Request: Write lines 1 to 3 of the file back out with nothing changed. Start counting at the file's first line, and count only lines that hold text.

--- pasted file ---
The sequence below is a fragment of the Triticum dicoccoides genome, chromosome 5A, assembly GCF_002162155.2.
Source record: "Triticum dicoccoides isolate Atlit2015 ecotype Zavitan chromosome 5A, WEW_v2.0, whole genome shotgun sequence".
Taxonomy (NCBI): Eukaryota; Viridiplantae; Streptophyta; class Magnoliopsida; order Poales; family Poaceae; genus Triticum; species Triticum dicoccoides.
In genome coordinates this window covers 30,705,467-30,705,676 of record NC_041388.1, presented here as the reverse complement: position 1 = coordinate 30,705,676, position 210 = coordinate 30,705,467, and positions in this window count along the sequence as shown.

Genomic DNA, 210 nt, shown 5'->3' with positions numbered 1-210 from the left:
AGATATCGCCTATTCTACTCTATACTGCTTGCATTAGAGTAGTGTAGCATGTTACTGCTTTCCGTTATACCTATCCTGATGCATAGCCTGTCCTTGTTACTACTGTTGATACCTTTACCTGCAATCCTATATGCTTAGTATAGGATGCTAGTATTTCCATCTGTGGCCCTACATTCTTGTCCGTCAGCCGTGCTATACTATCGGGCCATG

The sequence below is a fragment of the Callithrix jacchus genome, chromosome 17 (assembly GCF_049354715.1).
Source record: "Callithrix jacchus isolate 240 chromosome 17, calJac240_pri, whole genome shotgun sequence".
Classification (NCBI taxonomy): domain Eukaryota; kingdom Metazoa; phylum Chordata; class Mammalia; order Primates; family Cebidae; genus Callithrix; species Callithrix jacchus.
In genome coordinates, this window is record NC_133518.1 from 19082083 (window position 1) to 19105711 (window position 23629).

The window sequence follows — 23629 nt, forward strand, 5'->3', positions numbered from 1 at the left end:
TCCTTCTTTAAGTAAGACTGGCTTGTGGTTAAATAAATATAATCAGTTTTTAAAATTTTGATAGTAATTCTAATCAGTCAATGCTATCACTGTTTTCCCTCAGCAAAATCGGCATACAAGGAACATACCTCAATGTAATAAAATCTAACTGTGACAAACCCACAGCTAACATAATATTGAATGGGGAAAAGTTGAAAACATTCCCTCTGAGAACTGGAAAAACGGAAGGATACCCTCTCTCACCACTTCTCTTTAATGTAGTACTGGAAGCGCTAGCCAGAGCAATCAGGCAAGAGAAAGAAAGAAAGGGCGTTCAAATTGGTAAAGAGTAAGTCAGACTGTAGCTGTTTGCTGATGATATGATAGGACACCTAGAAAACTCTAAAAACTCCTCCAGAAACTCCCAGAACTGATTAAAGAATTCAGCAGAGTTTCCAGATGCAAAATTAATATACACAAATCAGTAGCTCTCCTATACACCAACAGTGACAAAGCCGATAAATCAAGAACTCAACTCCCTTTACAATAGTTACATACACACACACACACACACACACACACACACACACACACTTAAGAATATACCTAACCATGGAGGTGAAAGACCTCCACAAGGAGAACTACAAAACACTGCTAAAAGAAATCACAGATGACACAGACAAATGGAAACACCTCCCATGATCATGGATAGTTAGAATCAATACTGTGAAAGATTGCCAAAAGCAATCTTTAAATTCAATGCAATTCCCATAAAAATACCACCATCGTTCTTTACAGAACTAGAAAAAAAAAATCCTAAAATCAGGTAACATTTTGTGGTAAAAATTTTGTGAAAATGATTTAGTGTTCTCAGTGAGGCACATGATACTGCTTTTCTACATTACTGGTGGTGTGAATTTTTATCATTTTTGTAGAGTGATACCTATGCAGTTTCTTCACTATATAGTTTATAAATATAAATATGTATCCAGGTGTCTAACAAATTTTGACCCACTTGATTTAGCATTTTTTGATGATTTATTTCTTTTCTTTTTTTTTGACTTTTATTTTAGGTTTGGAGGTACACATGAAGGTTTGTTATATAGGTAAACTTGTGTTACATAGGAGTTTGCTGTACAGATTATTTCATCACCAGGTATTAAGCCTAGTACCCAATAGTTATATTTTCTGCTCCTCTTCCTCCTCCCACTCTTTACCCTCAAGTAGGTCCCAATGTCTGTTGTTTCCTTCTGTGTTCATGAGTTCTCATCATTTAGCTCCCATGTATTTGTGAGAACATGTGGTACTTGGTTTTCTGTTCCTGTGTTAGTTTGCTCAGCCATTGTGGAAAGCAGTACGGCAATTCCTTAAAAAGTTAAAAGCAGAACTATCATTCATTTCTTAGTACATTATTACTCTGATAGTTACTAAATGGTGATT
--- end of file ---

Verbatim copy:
The sequence below is a fragment of the Triticum dicoccoides genome, chromosome 5A, assembly GCF_002162155.2.
Source record: "Triticum dicoccoides isolate Atlit2015 ecotype Zavitan chromosome 5A, WEW_v2.0, whole genome shotgun sequence".
Taxonomy (NCBI): Eukaryota; Viridiplantae; Streptophyta; class Magnoliopsida; order Poales; family Poaceae; genus Triticum; species Triticum dicoccoides.